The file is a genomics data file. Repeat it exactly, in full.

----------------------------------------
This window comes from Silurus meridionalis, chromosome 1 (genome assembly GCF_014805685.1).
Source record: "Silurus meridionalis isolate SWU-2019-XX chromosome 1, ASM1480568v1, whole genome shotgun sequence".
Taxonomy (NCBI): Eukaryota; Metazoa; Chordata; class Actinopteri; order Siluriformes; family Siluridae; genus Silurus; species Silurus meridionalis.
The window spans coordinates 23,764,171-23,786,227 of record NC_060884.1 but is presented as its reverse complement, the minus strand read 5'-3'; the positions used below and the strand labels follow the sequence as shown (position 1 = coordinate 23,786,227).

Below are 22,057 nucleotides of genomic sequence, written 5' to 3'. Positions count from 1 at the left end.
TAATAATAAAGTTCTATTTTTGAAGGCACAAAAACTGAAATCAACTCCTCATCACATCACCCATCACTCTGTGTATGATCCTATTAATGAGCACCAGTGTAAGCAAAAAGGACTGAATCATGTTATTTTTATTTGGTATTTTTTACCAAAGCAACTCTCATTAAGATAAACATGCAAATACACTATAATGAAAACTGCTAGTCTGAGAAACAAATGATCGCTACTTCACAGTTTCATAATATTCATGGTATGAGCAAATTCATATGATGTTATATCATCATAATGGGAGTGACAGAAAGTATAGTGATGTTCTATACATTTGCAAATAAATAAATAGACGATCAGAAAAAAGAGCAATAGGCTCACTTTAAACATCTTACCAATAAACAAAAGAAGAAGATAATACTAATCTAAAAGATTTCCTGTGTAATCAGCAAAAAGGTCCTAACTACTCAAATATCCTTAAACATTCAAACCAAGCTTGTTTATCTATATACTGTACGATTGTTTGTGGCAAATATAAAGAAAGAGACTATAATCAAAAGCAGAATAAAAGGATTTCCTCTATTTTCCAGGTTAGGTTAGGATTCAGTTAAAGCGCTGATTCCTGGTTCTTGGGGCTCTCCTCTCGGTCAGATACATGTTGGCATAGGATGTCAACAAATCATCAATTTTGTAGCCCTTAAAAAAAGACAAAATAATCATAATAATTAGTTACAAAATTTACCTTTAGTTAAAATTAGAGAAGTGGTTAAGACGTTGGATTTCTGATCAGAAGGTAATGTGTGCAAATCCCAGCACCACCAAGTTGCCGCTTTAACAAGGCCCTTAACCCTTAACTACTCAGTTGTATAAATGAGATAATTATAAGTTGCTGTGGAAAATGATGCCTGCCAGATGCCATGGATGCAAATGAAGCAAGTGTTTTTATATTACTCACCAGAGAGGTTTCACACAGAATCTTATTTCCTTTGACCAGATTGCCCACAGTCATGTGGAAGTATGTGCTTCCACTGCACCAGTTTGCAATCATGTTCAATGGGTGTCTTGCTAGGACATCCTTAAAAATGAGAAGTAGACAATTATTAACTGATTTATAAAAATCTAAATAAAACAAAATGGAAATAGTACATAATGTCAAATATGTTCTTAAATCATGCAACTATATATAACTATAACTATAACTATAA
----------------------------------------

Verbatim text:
This window comes from Silurus meridionalis, chromosome 1 (genome assembly GCF_014805685.1).
Source record: "Silurus meridionalis isolate SWU-2019-XX chromosome 1, ASM1480568v1, whole genome shotgun sequence".
Taxonomy (NCBI): Eukaryota; Metazoa; Chordata; class Actinopteri; order Siluriformes; family Siluridae; genus Silurus; species Silurus meridionalis.
The window spans coordinates 23,764,171-23,786,227 of record NC_060884.1 but is presented as its reverse complement, the minus strand read 5'-3'; the positions used below and the strand labels follow the sequence as shown (position 1 = coordinate 23,786,227).

Below are 22,057 nucleotides of genomic sequence, written 5' to 3'. Positions count from 1 at the left end.
TAATAATAAAGTTCTATTTTTGAAGGCACAAAAACTGAAATCAACTCCTCATCACATCACCCATCACTCTGTGTATGATCCTATTAATGAGCACCAGTGTAAGCAAAAAGGACTGAATCATGTTATTTTTATTTGGTATTTTTTACCAAAGCAACTCTCATTAAGATAAACATGCAAATACACTATAATGAAAACTGCTAGTCTGAGAAACAAATGATCGCTACTTCACAGTTTCATAATATTCATGGTATGAGCAAATTCATATGATGTTATATCATCATAATGGGAGTGACAGAAAGTATAGTGATGTTCTATACATTTGCAAATAAATAAATAGACGATCAGAAAAAAGAGCAATAGGCTCACTTTAAACATCTTACCAATAAACAAAAGAAGAAGATAATACTAATCTAAAAGATTTCCTGTGTAATCAGCAAAAAGGTCCTAACTACTCAAATATCCTTAAACATTCAAACCAAGCTTGTTTATCTATATACTGTACGATTGTTTGTGGCAAATATAAAGAAAGAGACTATAATCAAAAGCAGAATAAAAGGATTTCCTCTATTTTCCAGGTTAGGTTAGGATTCAGTTAAAGCGCTGATTCCTGGTTCTTGGGGCTCTCCTCTCGGTCAGATACATGTTGGCATAGGATGTCAACAAATCATCAATTTTGTAGCCCTTAAAAAAAGACAAAATAATCATAATAATTAGTTACAAAATTTACCTTTAGTTAAAATTAGAGAAGTGGTTAAGACGTTGGATTTCTGATCAGAAGGTAATGTGTGCAAATCCCAGCACCACCAAGTTGCCGCTTTAACAAGGCCCTTAACCCTTAACTACTCAGTTGTATAAATGAGATAATTATAAGTTGCTGTGGAAAATGATGCCTGCCAGATGCCATGGATGCAAATGAAGCAAGTGTTTTTATATTACTCACCAGAGAGGTTTCACACAGAATCTTATTTCCTTTGACCAGATTGCCCACAGTCATGTGGAAGTATGTGCTTCCACTGCACCAGTTTGCAATCATGTTCAATGGGTGTCTTGCTAGGACATCCTTAAAAATGAGAAGTAGACAATTATTAACTGATTTATAAAAATCTAAATAAAACAAAATGGAAATAGTACATAATGTCAAATATGTTCTTAAATCATGCAACTATATATAACTATAACTATAACTATAA